Let’s talk about White-Default Mentality. What is it? You see it all around you in fiction. It is what it sounds like. Too often, in the USA, White is the default. In books, in movies, in television, main characters are often White by default. If there are characters of Color, they are often “token” characters, completely stereotypical, and devoid of any meaningful characterization and character development.

And when it comes to books, I don’t even mean that the characters are actually White. Readers will often automatically assume that a new character, unless they are described differently, is White.

White is the default. Often. Not always, but often enough.

Often enough that when books turn to movies, people are actually surprised if a character is a different ethnicity. Sometimes they’re even angry, but that’s another discussion altogether, one that breaks my heart even more.

This brings me back to my writing dilemma. I was explaining words/phrases that I use every day, that people around me use every day—my defaults—because for some reason I didn’t consider my default to be THE default. It was “other.” Not the norm.

And that’s ridiculous.

You know why I don’t have to explain those words/phrases? Because people can gather from context. Even if context doesn’t make the definition clear, it will (if I’m doing my job as a writer correctly) make clear the meaning.

No one has to explain why some words have a “u” in them (colour, favour, etc…) or what “Oi!” means. People just accept, “Oh, that’s a British thing. And even though it’s not what I personally use, it doesn’t make this text less relatable to me because I accept that not every human being communicates in the same way. I can still make parallels to my own experiences because the context clarifies the meaning.”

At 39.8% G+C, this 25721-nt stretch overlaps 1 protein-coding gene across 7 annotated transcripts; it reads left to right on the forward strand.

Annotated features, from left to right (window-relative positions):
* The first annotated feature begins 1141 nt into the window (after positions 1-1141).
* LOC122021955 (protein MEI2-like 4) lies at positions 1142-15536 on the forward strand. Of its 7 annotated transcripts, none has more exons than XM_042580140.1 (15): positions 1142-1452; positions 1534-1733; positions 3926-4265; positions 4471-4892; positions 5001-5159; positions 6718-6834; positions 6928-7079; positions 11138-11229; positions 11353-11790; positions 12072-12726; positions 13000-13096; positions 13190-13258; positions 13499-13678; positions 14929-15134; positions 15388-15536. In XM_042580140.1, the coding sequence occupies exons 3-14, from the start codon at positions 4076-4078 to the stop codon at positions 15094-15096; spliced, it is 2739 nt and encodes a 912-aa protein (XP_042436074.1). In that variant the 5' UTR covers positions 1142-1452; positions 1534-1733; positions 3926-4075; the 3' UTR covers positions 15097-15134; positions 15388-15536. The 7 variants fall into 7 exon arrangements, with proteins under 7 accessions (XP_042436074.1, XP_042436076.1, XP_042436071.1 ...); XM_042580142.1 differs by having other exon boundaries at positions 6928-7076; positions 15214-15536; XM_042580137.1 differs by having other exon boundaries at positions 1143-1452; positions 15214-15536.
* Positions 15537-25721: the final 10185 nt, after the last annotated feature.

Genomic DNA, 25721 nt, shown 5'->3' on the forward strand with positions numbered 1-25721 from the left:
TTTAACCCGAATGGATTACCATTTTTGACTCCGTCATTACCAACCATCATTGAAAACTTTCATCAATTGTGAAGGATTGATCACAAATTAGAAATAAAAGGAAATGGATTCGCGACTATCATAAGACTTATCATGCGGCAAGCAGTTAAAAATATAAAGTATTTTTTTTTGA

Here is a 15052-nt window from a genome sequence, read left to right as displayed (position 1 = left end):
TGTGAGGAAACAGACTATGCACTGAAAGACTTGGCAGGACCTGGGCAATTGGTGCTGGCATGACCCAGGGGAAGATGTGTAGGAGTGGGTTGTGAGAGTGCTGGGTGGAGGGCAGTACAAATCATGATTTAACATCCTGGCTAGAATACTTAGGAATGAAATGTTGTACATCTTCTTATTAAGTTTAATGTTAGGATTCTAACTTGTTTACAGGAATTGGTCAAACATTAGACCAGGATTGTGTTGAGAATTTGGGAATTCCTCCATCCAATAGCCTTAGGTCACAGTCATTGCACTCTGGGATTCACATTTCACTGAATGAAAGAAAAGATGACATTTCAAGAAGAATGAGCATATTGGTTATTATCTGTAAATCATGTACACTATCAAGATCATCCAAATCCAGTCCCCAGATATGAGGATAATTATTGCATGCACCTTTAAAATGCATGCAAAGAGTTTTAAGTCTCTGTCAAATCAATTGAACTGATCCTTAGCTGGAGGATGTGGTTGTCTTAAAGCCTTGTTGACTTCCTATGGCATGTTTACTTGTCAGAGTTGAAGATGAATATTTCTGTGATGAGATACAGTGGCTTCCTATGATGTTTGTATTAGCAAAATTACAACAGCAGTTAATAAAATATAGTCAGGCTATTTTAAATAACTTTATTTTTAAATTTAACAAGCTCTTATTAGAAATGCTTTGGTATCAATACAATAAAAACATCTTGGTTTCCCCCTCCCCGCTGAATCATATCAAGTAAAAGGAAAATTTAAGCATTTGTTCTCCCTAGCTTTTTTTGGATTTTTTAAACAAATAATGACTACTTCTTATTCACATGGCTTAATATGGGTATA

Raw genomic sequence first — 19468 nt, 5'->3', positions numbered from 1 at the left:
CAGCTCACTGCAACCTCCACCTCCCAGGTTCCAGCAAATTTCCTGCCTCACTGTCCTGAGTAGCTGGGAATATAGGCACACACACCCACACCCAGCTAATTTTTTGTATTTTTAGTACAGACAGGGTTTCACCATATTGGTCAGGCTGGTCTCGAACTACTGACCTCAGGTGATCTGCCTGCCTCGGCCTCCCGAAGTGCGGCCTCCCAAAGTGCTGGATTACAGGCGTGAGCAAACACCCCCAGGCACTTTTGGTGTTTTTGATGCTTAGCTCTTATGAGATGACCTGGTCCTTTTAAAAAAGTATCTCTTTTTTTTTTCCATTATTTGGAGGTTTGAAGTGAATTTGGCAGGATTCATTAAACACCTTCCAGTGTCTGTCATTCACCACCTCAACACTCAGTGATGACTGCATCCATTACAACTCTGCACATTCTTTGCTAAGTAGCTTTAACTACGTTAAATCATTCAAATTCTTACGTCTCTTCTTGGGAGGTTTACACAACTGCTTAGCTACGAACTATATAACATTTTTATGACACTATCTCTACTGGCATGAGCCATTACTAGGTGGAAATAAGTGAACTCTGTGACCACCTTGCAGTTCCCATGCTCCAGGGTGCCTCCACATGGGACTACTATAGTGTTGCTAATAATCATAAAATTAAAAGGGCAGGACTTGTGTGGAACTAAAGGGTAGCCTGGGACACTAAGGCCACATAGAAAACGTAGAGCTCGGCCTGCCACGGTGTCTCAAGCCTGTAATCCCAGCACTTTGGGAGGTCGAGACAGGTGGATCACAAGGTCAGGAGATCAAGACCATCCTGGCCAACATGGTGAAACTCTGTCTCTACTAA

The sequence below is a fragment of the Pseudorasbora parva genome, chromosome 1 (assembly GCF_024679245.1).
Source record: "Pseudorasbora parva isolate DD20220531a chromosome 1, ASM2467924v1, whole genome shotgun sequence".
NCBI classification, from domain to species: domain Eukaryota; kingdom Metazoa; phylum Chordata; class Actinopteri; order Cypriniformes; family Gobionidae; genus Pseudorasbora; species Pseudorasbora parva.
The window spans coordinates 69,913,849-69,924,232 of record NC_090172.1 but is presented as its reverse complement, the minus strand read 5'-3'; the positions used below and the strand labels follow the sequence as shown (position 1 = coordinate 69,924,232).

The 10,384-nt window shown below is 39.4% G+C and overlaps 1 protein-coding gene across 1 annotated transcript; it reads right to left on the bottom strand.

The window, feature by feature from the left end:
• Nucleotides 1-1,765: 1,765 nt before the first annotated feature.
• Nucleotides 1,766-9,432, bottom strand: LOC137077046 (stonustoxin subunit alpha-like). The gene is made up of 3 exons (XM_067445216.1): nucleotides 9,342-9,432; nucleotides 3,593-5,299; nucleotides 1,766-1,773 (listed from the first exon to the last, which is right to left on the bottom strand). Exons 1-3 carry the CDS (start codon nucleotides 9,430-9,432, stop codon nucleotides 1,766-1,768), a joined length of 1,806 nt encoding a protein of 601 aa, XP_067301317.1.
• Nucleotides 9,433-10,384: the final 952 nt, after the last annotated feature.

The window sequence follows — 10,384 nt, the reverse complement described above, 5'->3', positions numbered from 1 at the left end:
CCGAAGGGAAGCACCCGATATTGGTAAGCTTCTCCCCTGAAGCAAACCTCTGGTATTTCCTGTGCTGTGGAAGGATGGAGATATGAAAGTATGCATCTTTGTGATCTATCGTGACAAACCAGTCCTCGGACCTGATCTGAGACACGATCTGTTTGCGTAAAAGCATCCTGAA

So why do I have to sit there and explain what “Oye!” means? (Spoiler:  it’s the same sentiment as Oi!”)

No one has to explain “mum” or “pa” or “dad” or “mom” or “pops” so why do I have to explain “Mami” or “Papi?” Context will show the reader that those individuals are parental figures, so the reader should just assume, “That’s what this character calls her parent.” See what I mean? Even though I don’t lay out the definition (spoiler:  those words are just “mommy” and “daddy”), the reader can gather the meaning.

No one has to explain “darling” or “sweet heart” or “baby” or “honey” or “sweetie,” so why do I have to explain “mamita?” If character A only calls character B this word in tender moments, moments when one or both of them are emotionally vulnerable, or even just emotionally frank, the reader can gather that this is a term of endearment. They don’t need the definition (which wouldn’t have the same connotation translated anyway), but everyone knows how a term of endearment works, so they get the meaning.

This holds true for all words, really. If you think about it, what do you do when you come across a word you don’t understand? You try to gather it’s meaning from context clues. If that doesn’t work out, you look up its definition. Why should non-English words be treated any different? (See what I did there? Non-English words—not other words. We have to start accepting that all of humanity does not speak English and that is okay. Slightly different (though related) subject for a different time, however.)

So what’s my point here?